Commentary

Texas is the rule, not the exception: The constitutional right to abortion is under attack

Congress must pass the Women’s Health Protection Act

September 21, 2021 4:45 am

Abortion rights activists rally at the Texas State Capitol on Sept. 11, 2021, in Austin, Texas. Texas lawmakers passed Senate Bill 8, which prohibits abortions in Texas after about the fifth or sixth week of pregnancy. (Jordan Vonderhaar/Getty Images)

Right now, the constitutional right to abortion care may as well not exist in Texas, the second-largest state in the nation. Texas passed the most restrictive abortion ban in the nation, effectively deputizing anti-abortion vigilantes to enforce it. It took effect Sept. 1. Both the 5th Circuit Court of Appeals and the U.S. Supreme Court have shamefully so far declined to stop this unconstitutional law.

As a result, Texas patients are coming to Colorado for care. They shouldn’t need to. Abortion care is a constitutional right that should be accessible to every person in every state, no matter where you live and regardless of personal economic circumstances. A right is no longer a right if you can’t access it and can’t afford it. 

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And if you think Texas can’t happen here in Colorado, you’re wrong — which is why we need the Women’s Health Protection Act. WHPA would create a statutory right for health care providers to provide abortion care, and a corresponding right for their patients to receive that care, free from medically unnecessary restrictions that single out abortion and impede access. WHPA will have a vote in the U.S. House on Friday, and Reps. Diana DeGette, Joe Neguse, Ed Perlmutter and Jason Crow have all signed on as co-sponsors, as have Sens. John Hickenlooper and Michael Bennet. 

WHPA is the first proactive bill on abortion rights being voted on in the House in 30 years, and it’s overdue. The attacks on abortion rights never stop, even in a state like ours. 

I started at Cobalt in 2013. Since then, Colorado has seen a constant deluge of attempts to restrict abortion access with bills at the General Assembly and four attempts to ban abortion on the ballot since 2008. These attempts have escalated in recent years as abortion opponents have seen the Supreme Court grow more and more hostile to the constitutional right to abortion established in Roe v. Wade.

WHPA is the first proactive bill on abortion rights being voted on in the House in 30 years, and it’s overdue.

Since 2013, there have been 41 bills attempting to ban or restrict abortion at the Colorado General Assembly. They include everything from “personhood bills” making a fertilized egg a person under Colorado law to TRAP laws modeled on the Texas restrictions found unconstitutional in Whole Woman’s Health v. Hellerstedt. Recent attempts have included the junk science notion of “abortion reversal,” which is so dangerous the one valid medical study on it had to be halted after three women went to the hospital with severe bleeding.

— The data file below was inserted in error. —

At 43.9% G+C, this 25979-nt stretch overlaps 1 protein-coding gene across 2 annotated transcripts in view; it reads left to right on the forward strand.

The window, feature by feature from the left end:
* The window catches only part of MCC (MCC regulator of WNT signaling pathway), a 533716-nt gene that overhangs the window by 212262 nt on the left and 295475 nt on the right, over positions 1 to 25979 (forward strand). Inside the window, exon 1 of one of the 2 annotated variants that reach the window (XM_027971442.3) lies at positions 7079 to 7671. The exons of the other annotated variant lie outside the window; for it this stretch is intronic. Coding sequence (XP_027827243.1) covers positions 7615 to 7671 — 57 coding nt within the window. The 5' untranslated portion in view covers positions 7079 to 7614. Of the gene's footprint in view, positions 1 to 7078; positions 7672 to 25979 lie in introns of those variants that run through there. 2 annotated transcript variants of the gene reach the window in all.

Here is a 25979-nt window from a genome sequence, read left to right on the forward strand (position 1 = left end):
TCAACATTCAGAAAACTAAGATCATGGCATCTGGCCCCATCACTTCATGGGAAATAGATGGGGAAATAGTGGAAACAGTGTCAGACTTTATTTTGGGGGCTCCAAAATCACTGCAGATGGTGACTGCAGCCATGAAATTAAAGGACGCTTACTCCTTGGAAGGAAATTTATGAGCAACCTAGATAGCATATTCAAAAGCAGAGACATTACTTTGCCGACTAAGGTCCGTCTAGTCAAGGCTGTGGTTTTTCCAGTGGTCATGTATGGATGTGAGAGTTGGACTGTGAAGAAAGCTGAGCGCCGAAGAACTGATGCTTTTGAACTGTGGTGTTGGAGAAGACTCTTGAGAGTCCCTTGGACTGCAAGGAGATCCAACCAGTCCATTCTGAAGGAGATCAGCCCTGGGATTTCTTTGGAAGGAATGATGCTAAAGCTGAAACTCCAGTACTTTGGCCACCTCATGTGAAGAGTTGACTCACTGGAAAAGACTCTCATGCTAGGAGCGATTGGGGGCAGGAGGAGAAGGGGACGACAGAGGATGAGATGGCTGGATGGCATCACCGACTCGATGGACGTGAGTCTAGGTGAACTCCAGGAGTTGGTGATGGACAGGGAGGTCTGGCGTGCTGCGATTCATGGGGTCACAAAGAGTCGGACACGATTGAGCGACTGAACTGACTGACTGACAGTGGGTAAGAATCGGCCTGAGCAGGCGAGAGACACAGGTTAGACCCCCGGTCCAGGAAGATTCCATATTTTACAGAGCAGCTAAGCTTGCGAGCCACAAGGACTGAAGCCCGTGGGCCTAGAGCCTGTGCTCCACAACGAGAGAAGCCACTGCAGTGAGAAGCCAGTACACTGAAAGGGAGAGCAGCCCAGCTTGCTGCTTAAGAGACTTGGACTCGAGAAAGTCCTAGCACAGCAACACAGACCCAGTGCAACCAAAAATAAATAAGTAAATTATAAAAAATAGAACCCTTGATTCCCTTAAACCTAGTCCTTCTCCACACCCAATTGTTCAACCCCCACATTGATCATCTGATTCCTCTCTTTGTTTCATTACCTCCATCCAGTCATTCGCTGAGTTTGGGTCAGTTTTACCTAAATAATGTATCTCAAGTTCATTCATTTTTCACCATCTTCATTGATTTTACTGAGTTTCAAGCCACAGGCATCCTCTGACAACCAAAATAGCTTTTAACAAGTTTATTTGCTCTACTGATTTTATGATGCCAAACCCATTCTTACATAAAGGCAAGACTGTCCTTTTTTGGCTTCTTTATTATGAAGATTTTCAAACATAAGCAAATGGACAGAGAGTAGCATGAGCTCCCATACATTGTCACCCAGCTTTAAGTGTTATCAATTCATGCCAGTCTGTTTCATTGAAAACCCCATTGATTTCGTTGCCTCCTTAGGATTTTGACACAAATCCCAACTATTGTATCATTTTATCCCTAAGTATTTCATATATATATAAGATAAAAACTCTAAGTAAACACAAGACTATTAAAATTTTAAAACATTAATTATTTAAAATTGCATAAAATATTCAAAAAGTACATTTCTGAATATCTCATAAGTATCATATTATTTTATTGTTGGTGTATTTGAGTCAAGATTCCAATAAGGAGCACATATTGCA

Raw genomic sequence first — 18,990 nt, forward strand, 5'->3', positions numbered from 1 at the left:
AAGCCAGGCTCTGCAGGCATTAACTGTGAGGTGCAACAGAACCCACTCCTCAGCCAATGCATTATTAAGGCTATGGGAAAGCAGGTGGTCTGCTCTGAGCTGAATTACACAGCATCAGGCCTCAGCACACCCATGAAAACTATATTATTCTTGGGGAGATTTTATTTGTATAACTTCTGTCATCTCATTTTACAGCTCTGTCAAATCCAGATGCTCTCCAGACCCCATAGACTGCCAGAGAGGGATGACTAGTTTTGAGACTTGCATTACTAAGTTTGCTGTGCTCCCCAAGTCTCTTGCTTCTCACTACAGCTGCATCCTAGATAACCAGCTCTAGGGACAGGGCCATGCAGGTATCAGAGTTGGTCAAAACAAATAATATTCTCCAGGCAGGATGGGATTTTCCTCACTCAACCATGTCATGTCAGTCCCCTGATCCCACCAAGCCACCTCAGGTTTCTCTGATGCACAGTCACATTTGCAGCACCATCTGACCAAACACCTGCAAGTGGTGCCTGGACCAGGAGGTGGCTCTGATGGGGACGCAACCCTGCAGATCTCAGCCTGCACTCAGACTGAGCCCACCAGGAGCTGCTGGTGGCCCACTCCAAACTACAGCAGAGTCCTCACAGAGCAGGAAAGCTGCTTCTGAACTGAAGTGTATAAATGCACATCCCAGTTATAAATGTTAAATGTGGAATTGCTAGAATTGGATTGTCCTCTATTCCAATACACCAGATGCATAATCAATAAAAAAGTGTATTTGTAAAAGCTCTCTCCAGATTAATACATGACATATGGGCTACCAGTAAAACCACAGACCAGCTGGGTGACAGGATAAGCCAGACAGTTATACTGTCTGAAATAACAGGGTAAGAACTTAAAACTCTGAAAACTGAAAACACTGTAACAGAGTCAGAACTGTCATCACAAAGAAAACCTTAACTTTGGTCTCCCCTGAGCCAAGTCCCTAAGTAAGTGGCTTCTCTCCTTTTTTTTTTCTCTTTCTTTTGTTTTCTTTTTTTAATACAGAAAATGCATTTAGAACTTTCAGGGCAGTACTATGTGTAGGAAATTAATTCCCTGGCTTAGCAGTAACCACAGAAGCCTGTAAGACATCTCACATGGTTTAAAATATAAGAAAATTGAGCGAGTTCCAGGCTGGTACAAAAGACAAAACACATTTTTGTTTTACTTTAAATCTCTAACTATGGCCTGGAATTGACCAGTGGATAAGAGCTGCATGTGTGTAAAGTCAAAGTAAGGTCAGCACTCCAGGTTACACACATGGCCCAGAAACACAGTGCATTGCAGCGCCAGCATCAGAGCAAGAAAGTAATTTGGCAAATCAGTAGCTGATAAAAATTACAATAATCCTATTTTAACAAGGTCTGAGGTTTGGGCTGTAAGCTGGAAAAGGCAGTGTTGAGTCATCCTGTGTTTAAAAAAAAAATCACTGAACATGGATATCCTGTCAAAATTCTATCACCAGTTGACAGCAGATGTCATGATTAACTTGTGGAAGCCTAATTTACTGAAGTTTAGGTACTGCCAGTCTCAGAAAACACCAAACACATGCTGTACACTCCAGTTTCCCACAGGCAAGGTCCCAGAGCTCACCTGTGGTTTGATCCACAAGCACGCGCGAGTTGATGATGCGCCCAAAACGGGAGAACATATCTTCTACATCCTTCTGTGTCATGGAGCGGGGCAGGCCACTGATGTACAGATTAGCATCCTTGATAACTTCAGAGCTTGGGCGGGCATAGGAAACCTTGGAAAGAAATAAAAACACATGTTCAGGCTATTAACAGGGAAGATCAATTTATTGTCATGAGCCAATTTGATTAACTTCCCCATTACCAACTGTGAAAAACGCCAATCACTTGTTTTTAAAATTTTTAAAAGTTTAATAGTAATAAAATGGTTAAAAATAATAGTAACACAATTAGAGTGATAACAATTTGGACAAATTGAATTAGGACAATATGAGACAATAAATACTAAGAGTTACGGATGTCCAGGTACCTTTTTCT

We have defeated these bills and ballot measures in Colorado by landslide margins. But as states around us have enacted bans and restrictions, the pressure on Colorado as a haven state for abortion care has increased. 

Our Cobalt Abortion Fund has seen patients needing help from all over the country, and the need has escalated considerably since the Texas vigilante abortion ban. People hurt most by abortion restrictions are those already facing barriers to accessing health care and who are bearing the brunt of the pandemic and economic crisis — particularly Black, Indigenous and People of Color communities, people in domestic violence and at-risk situations, and those working to make ends meet. 

Abortion is a right, protected by the U.S. Constitution and recognized in international human rights law. The U.S. Supreme Court has repeatedly affirmed — most recently in 2020 — that the Constitution’s guarantees of personal privacy and liberty protect a person’s right to end a pregnancy. And international human rights law recognizes and protects access to abortion as central to health, equality, and non-discrimination. 

Coloradans clearly agree. It is a fundamental part of our Colorado values — reinforced over and over by voters — that the right to access abortion should remain between patients and providers, not with politicians. The rights established in Roe should not be undermined by politics. 

We need the Women’s Health Protection Act to ensure that doesn’t happen. And we need to do better on ensuring better access to care here in Colorado for everyone.

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Karen Middleton
Karen Middleton

Karen Middleton is the president of Cobalt, a Denver-based advocacy organization that supports abortion access and reproductive rights.

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